Norse Mythology

In Gylfaginning, Snorri Sturluson enumerates the twelve gods and the thirteen goddesses who, together with Óðin and his wife Frigg, make up the Norse pantheon. Stories survive for some of the gods, preserved in the Poetic Edda, the Prose Edda, and other Icelandic manuscripts.

But no stories have survived for many of the gods and for most of the goddesses. We know that many more stories once existed, because quotes from those stories are mentioned in other literature from the period.

The articles linked below provide a brief introduction to some of the Norse gods and goddesses, as well as a summary of a few of the stories. I strongly encourage interested readers to avoid my dull summaries. Instead, read the originals, or read R. I. Page's witty and pithy summaries, or Crossley-Holland's retellings of the myths. These books are readily available and are listed in the references section of this document.


That these myths were preserved at all is a surprise. The Icelanders who committed these stories to vellum manuscripts were, without exception [pix], Christians. Why would Christians preserve stories about heathen gods, who were thought to be the personification of Satan?

At least a part of the answer is that without an intimate knowledge of these stories, it would not be possible to create or to understand skaldic poetry, thought to be one of the greatest forms of art, not only in the Viking age, but in the centuries that followed.

Early in the 13th century, the Icelandic poet and chieftain Snorri Sturluson (right) wrote a book, commonly called the Snorra Edda, to teach young poets the art of skaldic poetry. Part of that teaching included a summary of the mythological stories on which the poetry depended.

Thor picture stone

Other surviving sources of mythology include eddic poetry preserved in the Poetic Edda, as well as Viking-age picture stones (left). None of these sources are complete. The picture stones illustrate only a single episode in what are often complex stories. The eddic poetry, while thought in many cases thought to be well-preserved Viking-age verse, is incomplete and abstruse. Snorri is thought to have added to and modified the stories, euhemerizing them to make them more acceptable to his Christian audience.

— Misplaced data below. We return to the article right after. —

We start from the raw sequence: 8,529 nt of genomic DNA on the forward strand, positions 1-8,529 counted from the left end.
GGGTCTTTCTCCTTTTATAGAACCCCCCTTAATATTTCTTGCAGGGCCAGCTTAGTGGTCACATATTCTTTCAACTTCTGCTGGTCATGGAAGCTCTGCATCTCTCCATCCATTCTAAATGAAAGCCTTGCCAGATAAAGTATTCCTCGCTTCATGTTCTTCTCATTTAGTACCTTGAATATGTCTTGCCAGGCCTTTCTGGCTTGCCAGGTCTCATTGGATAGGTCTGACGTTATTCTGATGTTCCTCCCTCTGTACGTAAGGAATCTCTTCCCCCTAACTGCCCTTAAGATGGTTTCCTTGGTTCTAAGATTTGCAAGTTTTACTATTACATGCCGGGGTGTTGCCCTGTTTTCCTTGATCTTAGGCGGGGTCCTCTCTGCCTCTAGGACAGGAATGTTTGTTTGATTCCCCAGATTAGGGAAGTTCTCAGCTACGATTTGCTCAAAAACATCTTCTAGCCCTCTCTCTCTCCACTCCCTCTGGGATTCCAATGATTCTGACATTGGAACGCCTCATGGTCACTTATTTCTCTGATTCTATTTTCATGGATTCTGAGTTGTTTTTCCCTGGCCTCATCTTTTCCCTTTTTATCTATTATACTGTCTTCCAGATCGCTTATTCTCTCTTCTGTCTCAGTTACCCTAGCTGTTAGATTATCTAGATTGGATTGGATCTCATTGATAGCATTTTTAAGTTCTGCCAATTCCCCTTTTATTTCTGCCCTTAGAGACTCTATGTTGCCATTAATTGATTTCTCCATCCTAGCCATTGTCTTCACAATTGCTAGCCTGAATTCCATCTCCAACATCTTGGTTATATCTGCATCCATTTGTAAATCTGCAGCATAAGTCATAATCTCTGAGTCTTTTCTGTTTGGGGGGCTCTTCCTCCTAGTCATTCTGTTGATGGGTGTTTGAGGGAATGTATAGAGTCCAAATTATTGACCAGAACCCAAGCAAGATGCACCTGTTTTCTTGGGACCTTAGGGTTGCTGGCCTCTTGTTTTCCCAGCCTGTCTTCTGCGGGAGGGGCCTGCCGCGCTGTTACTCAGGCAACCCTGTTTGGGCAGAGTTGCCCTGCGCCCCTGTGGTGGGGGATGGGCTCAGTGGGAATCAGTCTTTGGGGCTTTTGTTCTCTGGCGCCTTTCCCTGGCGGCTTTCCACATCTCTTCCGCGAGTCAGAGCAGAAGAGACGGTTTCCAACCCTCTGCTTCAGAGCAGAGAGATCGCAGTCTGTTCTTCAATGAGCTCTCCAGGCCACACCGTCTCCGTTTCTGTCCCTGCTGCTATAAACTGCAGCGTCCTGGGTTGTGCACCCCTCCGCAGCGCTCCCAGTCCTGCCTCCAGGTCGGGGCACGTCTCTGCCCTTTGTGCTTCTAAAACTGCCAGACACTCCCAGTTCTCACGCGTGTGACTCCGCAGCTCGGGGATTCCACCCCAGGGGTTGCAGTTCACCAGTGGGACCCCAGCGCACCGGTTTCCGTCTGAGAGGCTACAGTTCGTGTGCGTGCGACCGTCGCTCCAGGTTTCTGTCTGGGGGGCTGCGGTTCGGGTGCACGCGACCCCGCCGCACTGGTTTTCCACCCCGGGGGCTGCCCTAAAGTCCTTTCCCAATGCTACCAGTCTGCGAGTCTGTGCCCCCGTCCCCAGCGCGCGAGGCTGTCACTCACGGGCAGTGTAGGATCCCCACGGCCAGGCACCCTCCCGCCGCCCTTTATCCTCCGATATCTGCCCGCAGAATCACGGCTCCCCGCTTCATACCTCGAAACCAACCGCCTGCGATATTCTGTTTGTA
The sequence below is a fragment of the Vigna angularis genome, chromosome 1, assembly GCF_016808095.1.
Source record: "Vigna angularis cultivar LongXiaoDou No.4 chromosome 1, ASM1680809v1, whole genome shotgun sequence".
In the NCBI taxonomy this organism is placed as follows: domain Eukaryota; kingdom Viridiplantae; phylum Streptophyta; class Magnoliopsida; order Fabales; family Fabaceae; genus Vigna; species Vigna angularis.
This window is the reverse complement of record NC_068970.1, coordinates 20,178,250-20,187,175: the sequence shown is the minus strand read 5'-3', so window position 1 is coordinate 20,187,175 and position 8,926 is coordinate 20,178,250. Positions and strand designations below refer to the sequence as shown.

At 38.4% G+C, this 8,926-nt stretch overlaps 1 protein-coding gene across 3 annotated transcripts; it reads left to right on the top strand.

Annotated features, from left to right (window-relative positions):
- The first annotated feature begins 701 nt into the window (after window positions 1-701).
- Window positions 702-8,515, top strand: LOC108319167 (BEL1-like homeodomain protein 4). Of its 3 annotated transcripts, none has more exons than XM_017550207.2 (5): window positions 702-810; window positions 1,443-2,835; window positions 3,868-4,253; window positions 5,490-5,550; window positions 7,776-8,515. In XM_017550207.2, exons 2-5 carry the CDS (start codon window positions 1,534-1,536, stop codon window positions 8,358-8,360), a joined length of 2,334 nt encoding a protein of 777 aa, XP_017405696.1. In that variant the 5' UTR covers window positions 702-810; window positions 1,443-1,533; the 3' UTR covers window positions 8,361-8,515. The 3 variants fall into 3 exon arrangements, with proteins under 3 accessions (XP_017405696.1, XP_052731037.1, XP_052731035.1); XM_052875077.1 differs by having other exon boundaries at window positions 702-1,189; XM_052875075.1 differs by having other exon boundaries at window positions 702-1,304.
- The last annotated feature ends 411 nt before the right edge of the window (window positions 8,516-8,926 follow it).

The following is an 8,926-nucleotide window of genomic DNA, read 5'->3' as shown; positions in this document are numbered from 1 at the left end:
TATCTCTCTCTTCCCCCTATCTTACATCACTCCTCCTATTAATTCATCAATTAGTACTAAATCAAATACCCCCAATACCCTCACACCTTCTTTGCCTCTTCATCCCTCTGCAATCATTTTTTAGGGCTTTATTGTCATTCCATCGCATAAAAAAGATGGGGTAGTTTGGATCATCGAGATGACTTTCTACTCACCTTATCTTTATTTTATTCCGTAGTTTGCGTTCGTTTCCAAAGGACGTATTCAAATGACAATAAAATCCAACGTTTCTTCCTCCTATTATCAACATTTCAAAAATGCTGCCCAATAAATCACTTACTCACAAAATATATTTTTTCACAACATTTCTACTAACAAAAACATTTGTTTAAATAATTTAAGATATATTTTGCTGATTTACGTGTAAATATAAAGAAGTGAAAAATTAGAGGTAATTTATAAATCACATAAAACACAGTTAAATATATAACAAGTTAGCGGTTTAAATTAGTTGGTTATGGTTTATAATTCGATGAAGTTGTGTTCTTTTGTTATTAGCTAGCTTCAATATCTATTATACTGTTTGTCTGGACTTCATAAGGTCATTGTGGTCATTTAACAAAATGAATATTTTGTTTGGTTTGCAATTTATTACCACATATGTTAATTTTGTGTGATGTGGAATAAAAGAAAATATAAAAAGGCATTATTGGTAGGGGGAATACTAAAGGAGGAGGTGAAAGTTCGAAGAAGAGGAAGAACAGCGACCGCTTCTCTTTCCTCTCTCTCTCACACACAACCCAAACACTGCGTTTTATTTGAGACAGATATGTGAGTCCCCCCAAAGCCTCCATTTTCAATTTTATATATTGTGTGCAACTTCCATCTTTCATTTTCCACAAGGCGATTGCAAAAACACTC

But taken together, the sources reveal a set of stories that maintained at least some level of consistency as they were told and shared among the northern people over a period of many centuries, from well before the Viking age until well after.

The stories tell of gods and goddesses that were far from being perfect or immortal. They battled and wooed and wedded. They were, by turns, strong and weak, petty and noble, brilliant and dense. The stories range from the hauntingly powerful verses of Völuspį, to the comedic and irreverent verses of Žrymskviša. We hear of a golden age, free of strife, which was lost, resulting in a downward spiral of bickering and feuding and killing. This was the world in which Viking-age heathens lived: a world threatened by monsters barely held in check by the gods.


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The illustrations accompanying these stories were taken from a wide variety of sources. Some of them are stone carvings from the Norse era. Some are drawings used to illuminate medieval Icelandic manuscripts. Most were created during the Romantic era at the turn of the last century when there was a resurgence of interest across Europe in the Norse mythology. Works by Winge, Hardy, Dollman, and others are represented. Some of the sketches are modern illustrations.

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